Bangalore: Indian firms are back on the prowl. After a lean period of two years, mergers and acquisitions (M&A) by local firms are set to increase by 40% in 2010, a prediction based on deals investment bankers and advisers are working on.
Graphics: Sandeep Bhatnagar / Mint
Eleven investment bankers and deal advisers Mint spoke with said Indian firms are mainly searching for overseas targets to boost both growth and resources. This would trigger acquisitions primarily in oil and gas, metals and minerals, technology and telecom, mostly in Africa, Europe and North America, they said.
“A lot of Indian companies have strong balance sheets. They have the ability to strike deals,” said Sanjay Thakkar, head, transactions and restructuring, KPMG India Pvt. Ltd. “European companies have taken longer in recovering from the slump. And many European and North American groups are looking at dispensing their non-performing, non-core assets.”
Reliance Industries Ltd, for instance, is trying to buy bankrupt Luxembourg-based petrochemicals firm LyondellBasell. Reuters reported this week the deal is unlikely to be finalized in 2009 as LyondellBasell is still evaluating its options.
Several Indian IT firms, too, are looking to buy companies in North America and Europe as they try to secure high-value government contracts coming up in those countries. Other companies are looking to South American nations such as Chile and African countries such as Zimbabwe for firms owning iron ore and coal mines.
“In the first six months, three-four big-ticket deals ranging upwards of $250 million (Rs1,170 crore) may get announced,” said Ranjan Biswas, partner and national leader, transaction advisory services, Ernst and Young India Pvt. Ltd. “They would be in real estate, infrastructure including power, and housing, oil and gas.”
Mergers and acquisitions involving Indian firms had slowed considerably in the past two years from the peaks of 2007 because of an economic downturn. In the first 11 months of 2009, M&A deals in India fell nearly 40% over the previous year to 256, according to data from Grant Thornton, an advisory firm. The fall was sharper in terms of value, declining by around 72% to $8,396.89 million.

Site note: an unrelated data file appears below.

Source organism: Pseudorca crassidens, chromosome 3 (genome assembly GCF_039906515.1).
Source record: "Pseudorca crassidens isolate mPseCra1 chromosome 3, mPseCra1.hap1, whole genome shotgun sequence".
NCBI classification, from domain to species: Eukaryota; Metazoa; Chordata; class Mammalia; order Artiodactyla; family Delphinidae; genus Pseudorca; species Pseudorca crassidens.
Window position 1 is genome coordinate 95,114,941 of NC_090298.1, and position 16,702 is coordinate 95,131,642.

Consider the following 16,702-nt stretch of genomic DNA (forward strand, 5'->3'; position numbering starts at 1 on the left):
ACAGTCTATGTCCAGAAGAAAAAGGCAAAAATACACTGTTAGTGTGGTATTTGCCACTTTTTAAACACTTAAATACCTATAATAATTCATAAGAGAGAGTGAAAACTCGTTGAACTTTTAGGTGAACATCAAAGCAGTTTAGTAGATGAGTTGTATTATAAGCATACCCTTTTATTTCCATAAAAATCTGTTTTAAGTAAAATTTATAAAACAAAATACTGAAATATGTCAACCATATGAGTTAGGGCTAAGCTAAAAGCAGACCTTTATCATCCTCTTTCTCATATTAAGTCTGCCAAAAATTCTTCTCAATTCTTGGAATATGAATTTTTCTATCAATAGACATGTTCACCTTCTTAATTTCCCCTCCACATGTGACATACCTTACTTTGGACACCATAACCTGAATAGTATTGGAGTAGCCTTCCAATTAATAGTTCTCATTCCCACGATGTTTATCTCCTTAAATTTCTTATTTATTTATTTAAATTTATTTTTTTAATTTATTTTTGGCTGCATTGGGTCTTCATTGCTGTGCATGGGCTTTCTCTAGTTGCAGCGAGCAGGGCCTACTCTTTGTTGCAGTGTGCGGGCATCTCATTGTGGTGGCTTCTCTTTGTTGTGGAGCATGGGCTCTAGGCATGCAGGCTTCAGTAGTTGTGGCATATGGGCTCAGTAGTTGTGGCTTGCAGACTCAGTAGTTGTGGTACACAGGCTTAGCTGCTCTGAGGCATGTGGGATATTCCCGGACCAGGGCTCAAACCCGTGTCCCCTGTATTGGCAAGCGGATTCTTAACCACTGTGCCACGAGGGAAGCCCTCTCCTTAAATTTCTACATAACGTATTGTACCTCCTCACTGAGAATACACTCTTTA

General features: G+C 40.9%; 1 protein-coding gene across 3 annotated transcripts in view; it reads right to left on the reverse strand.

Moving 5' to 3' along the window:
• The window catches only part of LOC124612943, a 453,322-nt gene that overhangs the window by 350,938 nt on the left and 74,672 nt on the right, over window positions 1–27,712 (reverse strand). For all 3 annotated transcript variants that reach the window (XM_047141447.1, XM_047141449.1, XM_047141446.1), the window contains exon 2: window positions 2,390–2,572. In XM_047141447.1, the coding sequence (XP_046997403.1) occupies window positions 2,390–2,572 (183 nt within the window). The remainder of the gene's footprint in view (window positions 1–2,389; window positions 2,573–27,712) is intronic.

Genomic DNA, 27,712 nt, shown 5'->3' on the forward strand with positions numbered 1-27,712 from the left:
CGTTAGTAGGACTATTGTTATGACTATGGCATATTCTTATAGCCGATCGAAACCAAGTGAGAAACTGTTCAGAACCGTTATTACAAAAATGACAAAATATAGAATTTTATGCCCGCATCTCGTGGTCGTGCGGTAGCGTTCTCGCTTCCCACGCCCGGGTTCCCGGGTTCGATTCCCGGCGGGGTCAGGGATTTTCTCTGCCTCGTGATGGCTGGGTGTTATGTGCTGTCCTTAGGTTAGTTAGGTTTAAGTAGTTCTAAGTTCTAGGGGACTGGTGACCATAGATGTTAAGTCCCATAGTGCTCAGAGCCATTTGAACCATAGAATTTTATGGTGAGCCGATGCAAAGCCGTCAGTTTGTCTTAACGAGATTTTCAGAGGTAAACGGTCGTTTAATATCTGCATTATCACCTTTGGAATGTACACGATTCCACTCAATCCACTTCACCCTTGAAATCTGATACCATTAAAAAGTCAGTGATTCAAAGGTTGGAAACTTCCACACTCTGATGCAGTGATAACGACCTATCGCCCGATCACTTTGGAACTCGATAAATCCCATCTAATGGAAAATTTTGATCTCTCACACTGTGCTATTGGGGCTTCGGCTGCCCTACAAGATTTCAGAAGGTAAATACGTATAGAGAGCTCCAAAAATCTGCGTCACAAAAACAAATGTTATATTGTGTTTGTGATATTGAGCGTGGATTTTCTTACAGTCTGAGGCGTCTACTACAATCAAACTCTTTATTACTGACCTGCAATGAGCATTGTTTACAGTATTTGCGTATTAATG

But India’s economy recovered faster than most developed nations, growing at a better- than-expected 7.9% in the July-September quarter and has seen rising at a similar pace in the latest three months, which has boosted the morale of corporate houses and investors, say experts.
Also, many of the country’s top 50 companies by market value have achieved scale in India and are looking to replicate that globally, they said. “There is a strong trajectory and I believe that deal volumes and deal values would be stronger than 2009, but it’s too early to say if it would reach the 2007 level,” said KPMG’s Thakkar.
With overseas markets trading at a discount to India and financiers more eager to fund Indian firms, the country is likely to see a spree of cross-border acquisitions, say experts.
“One key M&A activity driver will be P-E (price earnings) multiple arbitrage, something which will allow India Inc to buy into the G3 markets (Japan, the US and Europe) without these acquisitions being dilutive,” said Tarun Kataria, managing director and chief executive, global banking and markets, Hongkong and Shanghai Banking Corp. Ltd (HSBC), India. “The other, of course, is the availability of financing.”
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Kataria said 75% of HSBC’s pipeline of deals by Indian companies is outbound.
He added that most of the deal activity involving Indian firms will be in the range of $200 million to $1 billion, though this could vary considerably if there is any further economic disruption again, such as the Dubai debacle.
Late November, Dubai had requested a standstill on $26 billion of debts linked to Dubai World, its flagship financial arm, and its property units Limitless and Nakheel, which are developing three palm-shaped islands in the emirate.
Experts says that while Indian companies may be in a position to successfully pull off overseas acquisitions in the current market environment, raising funds could still be an issue.
Meanwhile, foreign companies, too, are looking at getting at a foothold in India.
“India is an important market for international corporates. We are seeing greater interest from strategic players because exposure to emerging markets such as India is becoming a priority for them,” said Falguni Nayar, managing director, Kotak Mahindra Capital Co. Ltd.
The foreign firms, however, may not pick a majority stake but acquire small holdings just enough to give them an entry into Indian markets, she added.
According to some other advisers, India’s pharma industry is touted to be the hottest sector in 2010 with regard to domestic, inbound and private equity deals, as foreign firms looking to enter the generic drugs space. “There are too many pharma companies and they need consolidation. Overseas players would be active in acquisitions in this sector,” said C.G. Srividya, partner, specialist advisory services, Grant Thornton.